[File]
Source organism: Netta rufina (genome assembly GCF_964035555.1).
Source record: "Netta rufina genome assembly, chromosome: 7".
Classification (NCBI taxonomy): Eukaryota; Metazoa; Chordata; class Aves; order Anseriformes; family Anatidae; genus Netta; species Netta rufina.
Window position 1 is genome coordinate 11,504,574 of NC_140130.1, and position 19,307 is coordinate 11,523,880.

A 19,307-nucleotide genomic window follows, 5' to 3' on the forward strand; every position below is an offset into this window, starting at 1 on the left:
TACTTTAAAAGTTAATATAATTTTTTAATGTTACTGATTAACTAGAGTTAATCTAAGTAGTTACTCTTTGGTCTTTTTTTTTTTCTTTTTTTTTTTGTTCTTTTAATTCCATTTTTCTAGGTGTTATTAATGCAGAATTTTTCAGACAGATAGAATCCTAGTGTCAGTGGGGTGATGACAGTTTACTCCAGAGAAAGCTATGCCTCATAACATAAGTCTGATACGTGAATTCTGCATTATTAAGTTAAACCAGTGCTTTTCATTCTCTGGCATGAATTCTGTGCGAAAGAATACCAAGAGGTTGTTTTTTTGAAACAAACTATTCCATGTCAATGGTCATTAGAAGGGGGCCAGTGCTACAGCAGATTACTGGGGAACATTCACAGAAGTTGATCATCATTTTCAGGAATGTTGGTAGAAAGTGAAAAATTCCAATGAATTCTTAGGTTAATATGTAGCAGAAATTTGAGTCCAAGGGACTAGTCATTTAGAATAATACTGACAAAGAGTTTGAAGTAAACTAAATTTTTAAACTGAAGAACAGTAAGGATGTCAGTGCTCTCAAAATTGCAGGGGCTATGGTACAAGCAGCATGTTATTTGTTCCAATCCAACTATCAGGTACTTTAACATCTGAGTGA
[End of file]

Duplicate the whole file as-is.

Source organism: Netta rufina (genome assembly GCF_964035555.1).
Source record: "Netta rufina genome assembly, chromosome: 7".
Classification (NCBI taxonomy): Eukaryota; Metazoa; Chordata; class Aves; order Anseriformes; family Anatidae; genus Netta; species Netta rufina.
Window position 1 is genome coordinate 11,504,574 of NC_140130.1, and position 19,307 is coordinate 11,523,880.

A 19,307-nucleotide genomic window follows, 5' to 3' on the forward strand; every position below is an offset into this window, starting at 1 on the left:
TACTTTAAAAGTTAATATAATTTTTTAATGTTACTGATTAACTAGAGTTAATCTAAGTAGTTACTCTTTGGTCTTTTTTTTTTTCTTTTTTTTTTTGTTCTTTTAATTCCATTTTTCTAGGTGTTATTAATGCAGAATTTTTCAGACAGATAGAATCCTAGTGTCAGTGGGGTGATGACAGTTTACTCCAGAGAAAGCTATGCCTCATAACATAAGTCTGATACGTGAATTCTGCATTATTAAGTTAAACCAGTGCTTTTCATTCTCTGGCATGAATTCTGTGCGAAAGAATACCAAGAGGTTGTTTTTTTGAAACAAACTATTCCATGTCAATGGTCATTAGAAGGGGGCCAGTGCTACAGCAGATTACTGGGGAACATTCACAGAAGTTGATCATCATTTTCAGGAATGTTGGTAGAAAGTGAAAAATTCCAATGAATTCTTAGGTTAATATGTAGCAGAAATTTGAGTCCAAGGGACTAGTCATTTAGAATAATACTGACAAAGAGTTTGAAGTAAACTAAATTTTTAAACTGAAGAACAGTAAGGATGTCAGTGCTCTCAAAATTGCAGGGGCTATGGTACAAGCAGCATGTTATTTGTTCCAATCCAACTATCAGGTACTTTAACATCTGAGTGA